BWW Reviews: Artists' Rep THE QUALITY OF LIFE Asks the Tough Questions...and Laughs at Them

BWW Reviews: Artists' Rep THE QUALITY OF LIFE Asks the Tough Questions...and Laughs at Them

Here's the thing: I really want you to go and see this play, but I'm not going to be able to describe it in a way that will make you want to go. So click over to some other web page and ignore this review, because it's going to make a wonderful play sound awful.

Still reading? Okay. But don't say you weren't warned.

Jane Anderson's The Quality of Life is a play about grief and the various ways people deal with it. Oh, you're thinking, a heavy drama. Nope, it's a comedy. A black comedy? No again. It's warm, heartfelt, profane, and hilarious, and it's life-affirming in the best possible way. Anderson looks at grief from every possible angle and leaves you bruised but hopeful. Yes, you will have tears in your eyes, but you will also be smiling. As Truvy says in Steel Magnolias, "Laughter through tears is my favorite emotion."

We're introduced to Dinah and Bill, a middle-aged couple in Ohio. Their daughter has died some months ago, and both are struggling. Bill goes through the motions, persevering in his daily activities, but taking no pleasure in them. Dinah is the kind of chatty woman we've all met in line at the supermarket, the kind of Midwesterner who will tell a total stranger whatever happens to come to mind. She's prone to sudden, short bouts of tears, and Bill quietly steadies her until they pass.

Dinah has been in touch with her cousin Jeannette, who lives in California. Jeannette has her own tragedies: her house has been burned to the ground by a wildfire, and her husband, Neil, has cancer. Dinah feels that she and Bill should visit Jeannette and Neil, and so they do. Jeannette and Neil are the kind of free spirits who drive people like Dinah and Bill crazy (and vice versa); they swear and drink and can't keep their hands off each other after twenty-nine years together. Neil is seriously ill, and Jeannette is making jokes about it, but you can see their hearts breaking. Bill and Dinah are born again, and have their own feelings about life and death, and that's where the play takes off.

Whatever your own feelings about life and death, religion, sex, and any number of other topics, you're bound to find attitudes you agree with - and disagree with - in The Quality of Life. Anderson's characters, however, aren't easy to pigeonhole. Dinah and Bill struggle with faith in the face of grief, and they have secrets from each other that aren't easy to reconcile. Jeannette and Neil have their own kind of New Age spirituality, but with Neil growing weaker, they're both trying to find something to comfort them.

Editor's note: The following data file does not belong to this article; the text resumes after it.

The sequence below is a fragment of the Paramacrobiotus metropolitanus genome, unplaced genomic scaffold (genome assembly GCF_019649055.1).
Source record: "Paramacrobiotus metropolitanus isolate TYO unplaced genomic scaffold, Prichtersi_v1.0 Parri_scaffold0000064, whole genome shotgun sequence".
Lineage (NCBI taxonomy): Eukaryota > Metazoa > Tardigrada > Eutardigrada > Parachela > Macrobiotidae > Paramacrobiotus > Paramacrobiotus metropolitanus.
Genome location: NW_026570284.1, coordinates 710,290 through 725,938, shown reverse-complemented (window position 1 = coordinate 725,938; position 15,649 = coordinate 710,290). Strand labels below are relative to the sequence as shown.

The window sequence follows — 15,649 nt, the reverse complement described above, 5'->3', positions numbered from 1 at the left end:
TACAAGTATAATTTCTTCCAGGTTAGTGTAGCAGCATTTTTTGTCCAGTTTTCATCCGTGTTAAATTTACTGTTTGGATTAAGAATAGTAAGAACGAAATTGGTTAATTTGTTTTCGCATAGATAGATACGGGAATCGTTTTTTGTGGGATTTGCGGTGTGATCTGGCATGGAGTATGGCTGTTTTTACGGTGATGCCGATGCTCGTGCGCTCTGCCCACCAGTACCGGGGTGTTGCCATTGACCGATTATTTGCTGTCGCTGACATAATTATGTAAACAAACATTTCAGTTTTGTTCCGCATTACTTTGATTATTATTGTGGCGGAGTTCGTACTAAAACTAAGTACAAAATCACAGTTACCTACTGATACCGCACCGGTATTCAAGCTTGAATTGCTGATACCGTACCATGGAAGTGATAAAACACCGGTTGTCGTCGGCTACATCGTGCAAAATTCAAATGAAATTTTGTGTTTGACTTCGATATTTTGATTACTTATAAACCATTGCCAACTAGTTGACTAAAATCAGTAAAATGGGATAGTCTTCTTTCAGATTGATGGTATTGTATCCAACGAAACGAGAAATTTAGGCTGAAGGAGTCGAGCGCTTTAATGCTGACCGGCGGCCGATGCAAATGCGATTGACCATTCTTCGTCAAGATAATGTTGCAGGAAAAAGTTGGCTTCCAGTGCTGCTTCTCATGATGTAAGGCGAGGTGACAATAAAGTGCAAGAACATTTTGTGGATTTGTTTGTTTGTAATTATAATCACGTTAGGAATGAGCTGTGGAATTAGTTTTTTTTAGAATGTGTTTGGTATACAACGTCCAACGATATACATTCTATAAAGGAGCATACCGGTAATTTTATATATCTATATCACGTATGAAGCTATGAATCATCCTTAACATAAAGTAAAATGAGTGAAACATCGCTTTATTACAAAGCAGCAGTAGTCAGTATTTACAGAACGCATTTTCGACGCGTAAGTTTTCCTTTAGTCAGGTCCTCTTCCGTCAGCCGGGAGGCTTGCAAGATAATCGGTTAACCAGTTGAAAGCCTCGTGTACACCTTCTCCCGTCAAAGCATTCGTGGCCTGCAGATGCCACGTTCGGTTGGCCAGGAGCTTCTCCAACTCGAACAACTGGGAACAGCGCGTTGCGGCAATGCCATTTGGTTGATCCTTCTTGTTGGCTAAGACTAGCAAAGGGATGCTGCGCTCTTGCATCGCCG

See what I mean? I've just made this wonderful play sound like a position paper on the stages of grief, and it's nothing like that. It's outrageous and funny, and director Allen Nause makes sure to keep the play grounded and believable. It never turns maudlin, and the funny lines don't snap like sitcom one-liners; you feel like you're listening to a genuine conversation among long-estranged family members. Tim Stapleton's set is astonishing; Jeannette and Neil have moved into a yurt on their property, and they've strung the trees with their fire-damaged possessions, and it's like the set for a very weird fairy tale. Everyone on the design crew has done their best to make the play sparkle.

It helps immensely that Nause has cast the play with four of the best and most experienced actors in town, and all of them shine. First among equals is Linda Alper as Jeannette, perhaps because she has the most outrageous things to say. Jeannette calls everyone "baby" and tries to be relaxed and mellow, but when her anger rises Alper turns into a fireball, and no one is safe. Susannah Mars fills Dinah with surprises; she has a way of letting little secrets and odd impulses sneak out of the side of her mouth, and she goes from a sweet peacemaker to a determined force of nature. Michael Mendelson is quietly wonderful as Neil, whose illness has slowed down his body but not his mind, and you can feel his frustration at the way everyone tries not to mention his cancer. The trickiest role might belong to Michael Fisher-Welsh as Bill, who comes across as a killjoy, bringing every conversation back to God and faith, but gradually Bill's human side shows, and we realize how deep his pain is as well.

The Quality of Life is one of the best plays of the season. I knew nothing about it when I walked in to see it and I was surprised and delighted by it...and very deeply moved. If you're still reading, I hope you understand why I loved it, and I hope you'll see it for yourself.

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Patrick Brassell Patrick Brassell is the author of five published novels and five produced plays. He has directed, produced, and designed sound for about fifty theater productions, and he has acted on rare occasion. He sang with a number of unsuccessful bar bands, wrote a comprehensive blog about the history of the Academy Awards, and wishes he were young enough to audition for American Idol. In the meantime, he has a day job in the financial industry, and lives in the Portland neighborhood of Cedar Mill.

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